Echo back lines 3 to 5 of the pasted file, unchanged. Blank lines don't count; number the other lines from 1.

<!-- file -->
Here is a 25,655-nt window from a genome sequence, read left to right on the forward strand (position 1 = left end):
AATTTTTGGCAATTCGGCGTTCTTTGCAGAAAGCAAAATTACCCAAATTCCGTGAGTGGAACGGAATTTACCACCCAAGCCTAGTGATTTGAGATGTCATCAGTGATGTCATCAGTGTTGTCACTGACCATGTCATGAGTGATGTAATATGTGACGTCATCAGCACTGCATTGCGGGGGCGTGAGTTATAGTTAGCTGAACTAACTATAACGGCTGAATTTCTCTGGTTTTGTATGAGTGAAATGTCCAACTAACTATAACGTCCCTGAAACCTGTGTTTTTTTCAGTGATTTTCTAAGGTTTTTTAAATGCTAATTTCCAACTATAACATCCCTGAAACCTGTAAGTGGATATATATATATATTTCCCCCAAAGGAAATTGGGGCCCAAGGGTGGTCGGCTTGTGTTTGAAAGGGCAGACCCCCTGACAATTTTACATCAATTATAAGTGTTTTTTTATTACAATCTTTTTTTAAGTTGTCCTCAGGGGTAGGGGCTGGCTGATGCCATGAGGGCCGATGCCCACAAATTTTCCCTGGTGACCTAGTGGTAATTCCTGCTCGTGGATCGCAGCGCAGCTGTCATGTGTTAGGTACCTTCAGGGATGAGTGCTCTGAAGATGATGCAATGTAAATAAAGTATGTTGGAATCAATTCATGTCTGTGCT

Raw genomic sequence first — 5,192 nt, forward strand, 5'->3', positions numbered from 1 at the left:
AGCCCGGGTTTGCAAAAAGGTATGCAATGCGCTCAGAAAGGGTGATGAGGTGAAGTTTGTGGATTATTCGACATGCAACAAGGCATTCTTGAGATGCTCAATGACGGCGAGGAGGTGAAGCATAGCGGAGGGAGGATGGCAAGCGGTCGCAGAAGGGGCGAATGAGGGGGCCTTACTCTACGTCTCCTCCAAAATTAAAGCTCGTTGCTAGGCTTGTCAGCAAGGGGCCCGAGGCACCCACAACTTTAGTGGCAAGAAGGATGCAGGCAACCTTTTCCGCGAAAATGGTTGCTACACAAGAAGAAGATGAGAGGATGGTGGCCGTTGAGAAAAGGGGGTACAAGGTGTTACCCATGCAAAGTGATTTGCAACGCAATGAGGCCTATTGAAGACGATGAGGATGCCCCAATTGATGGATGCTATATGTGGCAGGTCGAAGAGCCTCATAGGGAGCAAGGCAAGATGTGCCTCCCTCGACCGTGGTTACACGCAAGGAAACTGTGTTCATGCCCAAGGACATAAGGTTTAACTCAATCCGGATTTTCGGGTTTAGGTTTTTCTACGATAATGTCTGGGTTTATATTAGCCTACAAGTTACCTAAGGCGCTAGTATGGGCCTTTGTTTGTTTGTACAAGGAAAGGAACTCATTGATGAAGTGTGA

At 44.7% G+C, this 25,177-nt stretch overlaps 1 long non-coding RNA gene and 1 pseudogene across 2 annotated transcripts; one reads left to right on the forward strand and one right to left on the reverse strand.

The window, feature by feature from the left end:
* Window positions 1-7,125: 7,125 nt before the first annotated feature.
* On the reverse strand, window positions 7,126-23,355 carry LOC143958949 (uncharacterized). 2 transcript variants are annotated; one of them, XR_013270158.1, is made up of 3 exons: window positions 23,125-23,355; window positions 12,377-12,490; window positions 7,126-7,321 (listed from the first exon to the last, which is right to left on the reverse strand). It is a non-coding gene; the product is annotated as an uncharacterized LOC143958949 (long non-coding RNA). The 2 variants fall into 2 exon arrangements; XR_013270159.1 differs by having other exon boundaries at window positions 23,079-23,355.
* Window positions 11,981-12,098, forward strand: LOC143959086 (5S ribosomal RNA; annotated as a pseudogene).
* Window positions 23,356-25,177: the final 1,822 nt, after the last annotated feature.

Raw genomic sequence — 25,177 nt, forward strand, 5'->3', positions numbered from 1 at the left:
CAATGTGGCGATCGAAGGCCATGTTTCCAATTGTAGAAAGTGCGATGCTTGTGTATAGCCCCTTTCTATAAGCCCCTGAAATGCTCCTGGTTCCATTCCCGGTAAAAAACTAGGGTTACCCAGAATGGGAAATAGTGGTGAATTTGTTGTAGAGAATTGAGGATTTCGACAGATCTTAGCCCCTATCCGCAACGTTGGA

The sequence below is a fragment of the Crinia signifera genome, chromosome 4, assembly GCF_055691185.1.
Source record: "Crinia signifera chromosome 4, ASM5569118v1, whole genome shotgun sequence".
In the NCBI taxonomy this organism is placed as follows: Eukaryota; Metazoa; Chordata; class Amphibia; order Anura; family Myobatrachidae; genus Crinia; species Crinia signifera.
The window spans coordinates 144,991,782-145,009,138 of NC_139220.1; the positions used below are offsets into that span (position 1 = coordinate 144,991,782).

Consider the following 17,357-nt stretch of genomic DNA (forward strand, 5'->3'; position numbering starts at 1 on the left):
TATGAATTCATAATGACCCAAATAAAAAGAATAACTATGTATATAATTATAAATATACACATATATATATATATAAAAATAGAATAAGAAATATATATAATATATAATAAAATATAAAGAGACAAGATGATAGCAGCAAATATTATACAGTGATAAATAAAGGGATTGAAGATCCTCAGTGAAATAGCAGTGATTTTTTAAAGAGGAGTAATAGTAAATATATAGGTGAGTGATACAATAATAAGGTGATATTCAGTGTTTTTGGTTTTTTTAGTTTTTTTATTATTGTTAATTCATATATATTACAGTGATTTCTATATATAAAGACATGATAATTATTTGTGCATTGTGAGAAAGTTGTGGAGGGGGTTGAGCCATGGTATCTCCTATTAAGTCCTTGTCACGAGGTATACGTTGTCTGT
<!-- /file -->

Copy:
Raw genomic sequence first — 5,192 nt, forward strand, 5'->3', positions numbered from 1 at the left:
AGCCCGGGTTTGCAAAAAGGTATGCAATGCGCTCAGAAAGGGTGATGAGGTGAAGTTTGTGGATTATTCGACATGCAACAAGGCATTCTTGAGATGCTCAATGACGGCGAGGAGGTGAAGCATAGCGGAGGGAGGATGGCAAGCGGTCGCAGAAGGGGCGAATGAGGGGGCCTTACTCTACGTCTCCTCCAAAATTAAAGCTCGTTGCTAGGCTTGTCAGCAAGGGGCCCGAGGCACCCACAACTTTAGTGGCAAGAAGGATGCAGGCAACCTTTTCCGCGAAAATGGTTGCTACACAAGAAGAAGATGAGAGGATGGTGGCCGTTGAGAAAAGGGGGTACAAGGTGTTACCCATGCAAAGTGATTTGCAACGCAATGAGGCCTATTGAAGACGATGAGGATGCCCCAATTGATGGATGCTATATGTGGCAGGTCGAAGAGCCTCATAGGGAGCAAGGCAAGATGTGCCTCCCTCGACCGTGGTTACACGCAAGGAAACTGTGTTCATGCCCAAGGACATAAGGTTTAACTCAATCCGGATTTTCGGGTTTAGGTTTTTCTACGATAATGTCTGGGTTTATATTAGCCTACAAGTTACCTAAGGCGCTAGTATGGGCCTTTGTTTGTTTGTACAAGGAAAGGAACTCATTGATGAAGTGTGA

At 44.7% G+C, this 25,177-nt stretch overlaps 1 long non-coding RNA gene and 1 pseudogene across 2 annotated transcripts; one reads left to right on the forward strand and one right to left on the reverse strand.